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What to Do When Work Feels Meaningless

https://hbr.org/2020/06/what-to-do-when-work-feels-meaningless

hbr.org

What to Do When Work Feels Meaningless
Step one: focus on what you can control.

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A feeling of purpose

A feeling of purpose

During crises, we can feel a heightened sense of purpose and connection. Crises lead many people to find deep value in their work, develop professionally, and grow personally.

While most of us don't have frontline roles, we can still discover ways to contribute through our everyday work.

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Small actions

You may feel overwhelmed and obsess over the big things you can't influence. Instead, try to act on whatever aspect you can control, regardless how small.

Try a number of things and see what works. Small actions can generate feedback and allow you to discover more meaningful goals.

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Consider your unique skills

Proactive employees use an approach where they redesign their work to better fit their strengths and interests.

During the current crisis you can fight the recession by keeping your business functioning, thereby feeding families. More significantly, you can shape your job to contribute solutions to the current problems of your community. By partnering with others, you can maximize your impact.

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An opportunity to connect

If you're in a tight situation, you may not be able to do much to enhance the meaningfulness of your work. However, you can find meaning by envisioning the future.

Think what your potential dream job might be in 10 years' time. Imagine many jobs. Now work backward to find the paths that will lead you there. Also explore where your current projects and passions could lead you.

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SIMILAR ARTICLES & IDEAS:

Meaning in Life

  • Many of us struggle with finding meaning, as we are busy with our daily work and distractions.
  • Meaning in life provides us with the purpose of getting up daily, energized and pepped up...

Meaningful Work

21–35% of our life is spent at work, making it a crucial part of our lives to spend at something we find meaning in.

Meaningful work should be:

  • Motivating and purposeful.
  • Should be coherent and make some sense.
  • Should be significant.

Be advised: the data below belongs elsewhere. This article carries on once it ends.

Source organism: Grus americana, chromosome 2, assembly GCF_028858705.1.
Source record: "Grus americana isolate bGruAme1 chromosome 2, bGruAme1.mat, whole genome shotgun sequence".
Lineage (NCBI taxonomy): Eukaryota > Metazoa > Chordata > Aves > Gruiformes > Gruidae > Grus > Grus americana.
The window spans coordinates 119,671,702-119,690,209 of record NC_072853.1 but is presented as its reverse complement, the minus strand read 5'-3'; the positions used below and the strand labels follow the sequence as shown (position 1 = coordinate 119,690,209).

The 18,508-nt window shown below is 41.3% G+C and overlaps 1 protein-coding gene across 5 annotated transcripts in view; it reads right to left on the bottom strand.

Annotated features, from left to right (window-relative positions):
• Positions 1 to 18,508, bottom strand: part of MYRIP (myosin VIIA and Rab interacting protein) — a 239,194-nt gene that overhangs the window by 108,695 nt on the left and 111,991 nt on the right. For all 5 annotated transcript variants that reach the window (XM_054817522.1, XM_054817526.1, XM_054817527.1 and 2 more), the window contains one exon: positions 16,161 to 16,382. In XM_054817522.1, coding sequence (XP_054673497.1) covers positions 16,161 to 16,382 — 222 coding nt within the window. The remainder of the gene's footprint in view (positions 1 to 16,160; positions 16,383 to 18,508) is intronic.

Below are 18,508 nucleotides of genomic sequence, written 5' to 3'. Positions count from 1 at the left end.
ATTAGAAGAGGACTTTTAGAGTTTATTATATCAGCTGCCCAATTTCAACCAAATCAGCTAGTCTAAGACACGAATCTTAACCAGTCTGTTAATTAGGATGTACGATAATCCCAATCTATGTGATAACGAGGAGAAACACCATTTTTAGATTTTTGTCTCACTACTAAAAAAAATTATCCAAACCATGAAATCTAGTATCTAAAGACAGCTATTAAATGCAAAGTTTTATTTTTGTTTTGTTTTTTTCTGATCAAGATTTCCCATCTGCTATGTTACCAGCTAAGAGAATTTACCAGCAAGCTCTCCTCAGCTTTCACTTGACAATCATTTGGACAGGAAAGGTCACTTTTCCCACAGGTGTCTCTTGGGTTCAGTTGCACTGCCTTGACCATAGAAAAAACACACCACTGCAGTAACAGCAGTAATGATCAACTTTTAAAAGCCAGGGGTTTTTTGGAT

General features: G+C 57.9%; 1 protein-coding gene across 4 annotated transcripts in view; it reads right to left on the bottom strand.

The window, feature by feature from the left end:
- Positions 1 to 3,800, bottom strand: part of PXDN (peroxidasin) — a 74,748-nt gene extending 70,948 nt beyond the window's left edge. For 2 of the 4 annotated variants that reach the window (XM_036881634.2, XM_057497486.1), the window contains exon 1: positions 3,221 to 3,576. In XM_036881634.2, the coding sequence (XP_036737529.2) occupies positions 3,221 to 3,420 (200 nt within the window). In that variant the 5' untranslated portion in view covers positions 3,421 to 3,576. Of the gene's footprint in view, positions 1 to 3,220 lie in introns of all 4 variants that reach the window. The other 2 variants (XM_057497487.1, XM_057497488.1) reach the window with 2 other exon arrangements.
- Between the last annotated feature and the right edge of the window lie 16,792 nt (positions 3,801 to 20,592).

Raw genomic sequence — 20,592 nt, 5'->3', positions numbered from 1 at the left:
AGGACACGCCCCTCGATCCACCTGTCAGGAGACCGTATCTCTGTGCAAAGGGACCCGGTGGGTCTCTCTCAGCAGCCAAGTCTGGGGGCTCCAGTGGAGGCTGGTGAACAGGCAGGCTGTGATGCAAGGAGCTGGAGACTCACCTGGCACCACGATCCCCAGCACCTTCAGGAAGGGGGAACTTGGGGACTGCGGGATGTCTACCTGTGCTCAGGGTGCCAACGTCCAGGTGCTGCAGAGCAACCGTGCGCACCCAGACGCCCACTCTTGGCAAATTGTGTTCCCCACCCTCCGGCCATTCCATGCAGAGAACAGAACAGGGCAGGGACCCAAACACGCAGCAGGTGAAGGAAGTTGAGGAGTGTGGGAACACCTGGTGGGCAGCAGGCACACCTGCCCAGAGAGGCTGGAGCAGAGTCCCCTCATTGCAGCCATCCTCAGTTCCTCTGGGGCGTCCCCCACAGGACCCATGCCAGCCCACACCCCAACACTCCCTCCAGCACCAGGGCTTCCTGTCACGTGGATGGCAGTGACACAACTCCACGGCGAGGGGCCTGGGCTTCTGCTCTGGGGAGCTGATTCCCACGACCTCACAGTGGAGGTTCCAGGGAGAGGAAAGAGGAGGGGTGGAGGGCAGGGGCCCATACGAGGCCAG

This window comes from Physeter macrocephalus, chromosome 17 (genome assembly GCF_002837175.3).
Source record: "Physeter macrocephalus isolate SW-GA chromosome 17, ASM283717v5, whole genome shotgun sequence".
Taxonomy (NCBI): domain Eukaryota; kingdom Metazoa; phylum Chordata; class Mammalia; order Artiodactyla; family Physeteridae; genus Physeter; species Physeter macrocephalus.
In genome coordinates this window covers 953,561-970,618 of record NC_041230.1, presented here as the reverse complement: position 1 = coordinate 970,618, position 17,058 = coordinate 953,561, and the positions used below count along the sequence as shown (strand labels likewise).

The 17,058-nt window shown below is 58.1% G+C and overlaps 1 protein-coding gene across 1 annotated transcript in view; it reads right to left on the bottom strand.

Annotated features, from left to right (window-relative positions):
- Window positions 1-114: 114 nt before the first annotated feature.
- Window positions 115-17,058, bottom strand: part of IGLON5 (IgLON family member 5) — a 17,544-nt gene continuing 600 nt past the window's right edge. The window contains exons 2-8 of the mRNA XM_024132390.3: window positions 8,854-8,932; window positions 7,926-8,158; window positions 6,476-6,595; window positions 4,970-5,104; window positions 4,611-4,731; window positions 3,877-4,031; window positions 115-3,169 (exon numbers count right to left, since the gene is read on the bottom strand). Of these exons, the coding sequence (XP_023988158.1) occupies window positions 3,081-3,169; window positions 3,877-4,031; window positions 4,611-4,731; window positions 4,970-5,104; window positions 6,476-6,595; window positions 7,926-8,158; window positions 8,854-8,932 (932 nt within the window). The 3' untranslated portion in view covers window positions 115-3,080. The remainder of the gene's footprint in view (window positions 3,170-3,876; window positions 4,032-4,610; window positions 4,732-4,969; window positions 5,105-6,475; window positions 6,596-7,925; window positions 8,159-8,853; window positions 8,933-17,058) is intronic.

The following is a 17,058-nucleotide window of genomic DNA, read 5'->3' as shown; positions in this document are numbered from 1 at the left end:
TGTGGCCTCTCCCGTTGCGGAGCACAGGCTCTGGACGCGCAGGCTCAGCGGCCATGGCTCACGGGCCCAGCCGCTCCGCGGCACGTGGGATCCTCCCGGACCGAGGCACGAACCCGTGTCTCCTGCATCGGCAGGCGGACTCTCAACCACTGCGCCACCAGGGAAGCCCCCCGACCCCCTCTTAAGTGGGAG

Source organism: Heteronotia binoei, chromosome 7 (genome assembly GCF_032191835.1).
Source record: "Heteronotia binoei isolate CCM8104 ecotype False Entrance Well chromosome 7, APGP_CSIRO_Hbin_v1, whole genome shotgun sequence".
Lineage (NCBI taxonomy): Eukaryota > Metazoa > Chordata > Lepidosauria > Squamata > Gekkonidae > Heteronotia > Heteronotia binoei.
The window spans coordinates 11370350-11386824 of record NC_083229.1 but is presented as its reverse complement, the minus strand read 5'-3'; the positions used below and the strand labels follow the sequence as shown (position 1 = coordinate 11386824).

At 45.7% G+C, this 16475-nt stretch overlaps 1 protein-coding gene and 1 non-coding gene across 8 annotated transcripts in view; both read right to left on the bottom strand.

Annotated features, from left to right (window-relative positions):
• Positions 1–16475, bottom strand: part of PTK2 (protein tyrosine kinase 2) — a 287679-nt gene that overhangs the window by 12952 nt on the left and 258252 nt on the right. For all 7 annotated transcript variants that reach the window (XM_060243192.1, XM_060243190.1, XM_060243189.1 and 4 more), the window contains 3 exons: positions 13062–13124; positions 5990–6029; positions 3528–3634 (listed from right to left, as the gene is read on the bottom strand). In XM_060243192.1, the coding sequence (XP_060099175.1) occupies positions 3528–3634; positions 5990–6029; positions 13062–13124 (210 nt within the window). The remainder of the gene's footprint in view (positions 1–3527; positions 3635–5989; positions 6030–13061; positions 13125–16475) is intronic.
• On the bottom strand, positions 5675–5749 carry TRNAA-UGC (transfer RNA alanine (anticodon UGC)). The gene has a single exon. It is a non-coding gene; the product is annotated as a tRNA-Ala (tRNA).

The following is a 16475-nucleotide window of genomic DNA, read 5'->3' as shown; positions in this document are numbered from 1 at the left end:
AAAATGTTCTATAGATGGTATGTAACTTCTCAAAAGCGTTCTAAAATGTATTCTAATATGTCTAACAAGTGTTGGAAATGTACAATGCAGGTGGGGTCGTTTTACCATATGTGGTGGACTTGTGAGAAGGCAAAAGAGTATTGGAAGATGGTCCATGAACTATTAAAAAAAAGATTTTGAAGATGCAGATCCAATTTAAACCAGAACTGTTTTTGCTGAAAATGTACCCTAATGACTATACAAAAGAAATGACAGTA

Connected with a Purpose

Meaningful work is when we feel a genuine connection with what we do for a living and our larger spectrum of life.

It is motivating, creates deep relationships and helps others.

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Avoid willpower depletion

Building willpower is similar to building muscle. Continually exercising without giving yourself a break is not the best way to increase your strength or performance.

Do...

Use your imagination

Imagination can blunt the cravings that erode your self-control.

If you imagine lying on a peaceful beach, your body will respond by relaxing. If you imagine being late for an important meeting, your body will tense in response. Use this to your advantage in building willpower.

Think about something else

You can even use your imagination to keep unwanted thoughts away.

Every time that unwanted thought occupies your mind, consciously think about something pleasant instead.

Our culture of work

Our culture claims that work is unavoidable and natural. The idea that the world can be freed from work, wholly or in part, has been suppressed for as long as capitalism has existed.

Exploring the abolition of work

  • In 1885, socialist William Morris proposed that in the factories of the future, employees should work only four hours a day.
  • In 1930, John Maynard Keynes predicted that advances in technology would lead to an age of leisure where people might work 15 hours a week.
  • Since the early 2010s, these ideas have been developed further, creating a growing critique of work as an ideology, and exploring alternatives to work.
  • Post-work offers enormous promises: In a life of much less work, life would be calmer, more equal, more communal, more pleasurable, more thoughtful, more politically engaged, more fulfilled.

Work ideology

The work ideology is not natural nor very old.

  • Before the modern era, all cultures thought of work as a means to an end, not an end in itself.
  • Once the modern work ethic was established, working patterns started to shift. Between 1800 and 1900, the average working week shrank from 80 hours to 60 hours, and in the 1970s to roughly 40 hours.
  • In 1979, Bernard Lefkowitz related in his book that people who had given up their jobs reported feelings of "wholeness." During the same period, because wages were high enough, it became possible for most people to work less.
  • During the 80s, work ideology was reimposed by aggressively pro-business governments who were motivated by a desire for social control.
  • By the early 21st century, the work culture seems inescapable.